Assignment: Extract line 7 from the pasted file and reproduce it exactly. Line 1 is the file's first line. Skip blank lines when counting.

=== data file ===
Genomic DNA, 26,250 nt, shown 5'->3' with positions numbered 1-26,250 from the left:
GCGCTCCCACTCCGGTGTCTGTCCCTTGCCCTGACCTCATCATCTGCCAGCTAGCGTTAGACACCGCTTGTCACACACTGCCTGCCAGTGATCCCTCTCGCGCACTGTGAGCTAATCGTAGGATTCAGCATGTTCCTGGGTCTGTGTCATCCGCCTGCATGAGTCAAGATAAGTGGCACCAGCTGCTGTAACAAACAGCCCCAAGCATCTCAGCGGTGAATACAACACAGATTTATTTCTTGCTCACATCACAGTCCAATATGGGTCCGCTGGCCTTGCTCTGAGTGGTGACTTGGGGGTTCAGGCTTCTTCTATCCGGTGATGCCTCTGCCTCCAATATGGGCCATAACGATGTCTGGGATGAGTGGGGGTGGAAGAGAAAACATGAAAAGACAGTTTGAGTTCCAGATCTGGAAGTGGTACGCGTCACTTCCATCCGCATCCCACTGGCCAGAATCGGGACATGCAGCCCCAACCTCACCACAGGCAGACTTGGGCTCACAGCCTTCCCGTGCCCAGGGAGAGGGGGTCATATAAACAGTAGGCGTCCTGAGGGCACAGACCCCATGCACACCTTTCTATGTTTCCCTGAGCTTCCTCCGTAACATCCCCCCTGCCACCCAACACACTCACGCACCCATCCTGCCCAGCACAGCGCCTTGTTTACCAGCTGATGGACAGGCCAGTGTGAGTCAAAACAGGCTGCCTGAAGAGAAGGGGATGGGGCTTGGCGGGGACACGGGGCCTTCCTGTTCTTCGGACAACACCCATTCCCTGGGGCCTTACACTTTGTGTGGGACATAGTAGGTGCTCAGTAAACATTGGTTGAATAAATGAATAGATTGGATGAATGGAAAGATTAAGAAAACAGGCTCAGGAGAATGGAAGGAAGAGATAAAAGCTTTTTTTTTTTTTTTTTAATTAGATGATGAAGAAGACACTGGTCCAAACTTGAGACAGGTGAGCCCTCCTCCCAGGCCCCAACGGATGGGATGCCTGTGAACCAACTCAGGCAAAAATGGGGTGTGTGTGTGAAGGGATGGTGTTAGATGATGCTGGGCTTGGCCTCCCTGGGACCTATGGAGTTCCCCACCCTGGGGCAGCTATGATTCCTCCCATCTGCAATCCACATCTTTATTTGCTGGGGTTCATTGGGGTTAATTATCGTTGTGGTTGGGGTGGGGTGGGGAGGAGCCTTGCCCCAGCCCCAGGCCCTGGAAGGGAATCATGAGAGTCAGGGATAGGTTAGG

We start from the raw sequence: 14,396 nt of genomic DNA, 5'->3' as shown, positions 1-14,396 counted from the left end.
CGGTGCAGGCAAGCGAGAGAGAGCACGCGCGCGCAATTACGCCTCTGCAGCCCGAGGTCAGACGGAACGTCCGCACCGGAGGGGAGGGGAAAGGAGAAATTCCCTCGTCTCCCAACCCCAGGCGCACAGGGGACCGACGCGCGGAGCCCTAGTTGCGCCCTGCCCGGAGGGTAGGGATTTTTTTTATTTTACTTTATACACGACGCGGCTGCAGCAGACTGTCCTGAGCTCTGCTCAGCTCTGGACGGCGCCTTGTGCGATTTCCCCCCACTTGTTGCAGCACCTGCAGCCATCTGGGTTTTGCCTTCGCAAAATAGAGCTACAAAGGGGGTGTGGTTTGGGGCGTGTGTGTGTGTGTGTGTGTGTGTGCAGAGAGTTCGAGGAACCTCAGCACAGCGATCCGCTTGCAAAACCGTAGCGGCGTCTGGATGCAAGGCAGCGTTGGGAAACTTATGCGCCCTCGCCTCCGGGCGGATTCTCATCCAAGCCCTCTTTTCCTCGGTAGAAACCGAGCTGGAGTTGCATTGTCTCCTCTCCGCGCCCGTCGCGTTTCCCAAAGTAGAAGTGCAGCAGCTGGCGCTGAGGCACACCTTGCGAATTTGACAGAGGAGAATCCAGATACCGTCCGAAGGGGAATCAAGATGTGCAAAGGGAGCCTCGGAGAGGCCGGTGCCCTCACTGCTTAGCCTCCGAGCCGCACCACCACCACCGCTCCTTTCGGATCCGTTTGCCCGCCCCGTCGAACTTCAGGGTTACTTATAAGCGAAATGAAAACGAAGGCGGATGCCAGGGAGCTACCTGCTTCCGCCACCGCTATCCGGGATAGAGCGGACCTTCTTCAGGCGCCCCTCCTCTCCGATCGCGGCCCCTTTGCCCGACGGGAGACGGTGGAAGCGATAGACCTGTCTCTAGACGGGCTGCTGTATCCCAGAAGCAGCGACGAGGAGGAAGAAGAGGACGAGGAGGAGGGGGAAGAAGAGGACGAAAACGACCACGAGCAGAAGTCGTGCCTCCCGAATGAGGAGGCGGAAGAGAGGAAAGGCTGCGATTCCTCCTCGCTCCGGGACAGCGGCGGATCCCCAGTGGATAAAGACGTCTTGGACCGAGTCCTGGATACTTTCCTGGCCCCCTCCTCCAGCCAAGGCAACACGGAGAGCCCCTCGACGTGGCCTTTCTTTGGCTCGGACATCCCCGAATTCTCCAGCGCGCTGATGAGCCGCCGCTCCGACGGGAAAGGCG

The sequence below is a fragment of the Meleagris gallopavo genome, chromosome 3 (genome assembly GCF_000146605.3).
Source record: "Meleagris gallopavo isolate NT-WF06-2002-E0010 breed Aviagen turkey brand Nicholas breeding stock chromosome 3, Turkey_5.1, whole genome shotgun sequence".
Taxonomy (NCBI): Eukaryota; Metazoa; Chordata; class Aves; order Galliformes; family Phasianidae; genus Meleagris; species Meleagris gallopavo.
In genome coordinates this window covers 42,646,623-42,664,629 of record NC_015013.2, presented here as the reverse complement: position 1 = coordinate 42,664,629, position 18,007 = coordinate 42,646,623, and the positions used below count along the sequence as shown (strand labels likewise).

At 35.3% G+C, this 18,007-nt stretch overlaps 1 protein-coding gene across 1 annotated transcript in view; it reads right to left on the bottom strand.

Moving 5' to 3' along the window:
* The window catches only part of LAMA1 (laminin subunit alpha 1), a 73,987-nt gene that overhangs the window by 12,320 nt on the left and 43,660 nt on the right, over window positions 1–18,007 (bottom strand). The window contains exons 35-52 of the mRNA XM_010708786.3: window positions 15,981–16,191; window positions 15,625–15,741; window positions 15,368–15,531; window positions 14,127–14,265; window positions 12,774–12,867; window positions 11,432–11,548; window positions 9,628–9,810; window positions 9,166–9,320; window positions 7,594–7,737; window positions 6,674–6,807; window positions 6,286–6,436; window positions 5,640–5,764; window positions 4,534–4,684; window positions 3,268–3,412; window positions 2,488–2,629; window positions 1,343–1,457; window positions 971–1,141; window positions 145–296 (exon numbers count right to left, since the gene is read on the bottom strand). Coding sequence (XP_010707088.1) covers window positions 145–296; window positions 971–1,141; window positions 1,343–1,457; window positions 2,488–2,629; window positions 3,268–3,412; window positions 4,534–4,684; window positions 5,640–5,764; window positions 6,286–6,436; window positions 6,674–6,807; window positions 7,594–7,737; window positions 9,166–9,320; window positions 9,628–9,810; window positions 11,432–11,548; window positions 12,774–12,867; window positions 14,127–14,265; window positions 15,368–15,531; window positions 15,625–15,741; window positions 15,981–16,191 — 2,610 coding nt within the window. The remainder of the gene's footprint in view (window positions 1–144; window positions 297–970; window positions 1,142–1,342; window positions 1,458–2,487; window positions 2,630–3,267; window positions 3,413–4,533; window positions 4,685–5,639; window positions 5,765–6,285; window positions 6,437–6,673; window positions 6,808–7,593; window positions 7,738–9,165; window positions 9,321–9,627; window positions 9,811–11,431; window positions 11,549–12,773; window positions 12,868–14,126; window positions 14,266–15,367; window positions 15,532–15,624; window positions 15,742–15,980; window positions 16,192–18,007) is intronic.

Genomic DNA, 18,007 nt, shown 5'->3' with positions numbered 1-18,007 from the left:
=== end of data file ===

Taxonomy (NCBI): Eukaryota; Metazoa; Chordata; class Aves; order Galliformes; family Phasianidae; genus Meleagris; species Meleagris gallopavo.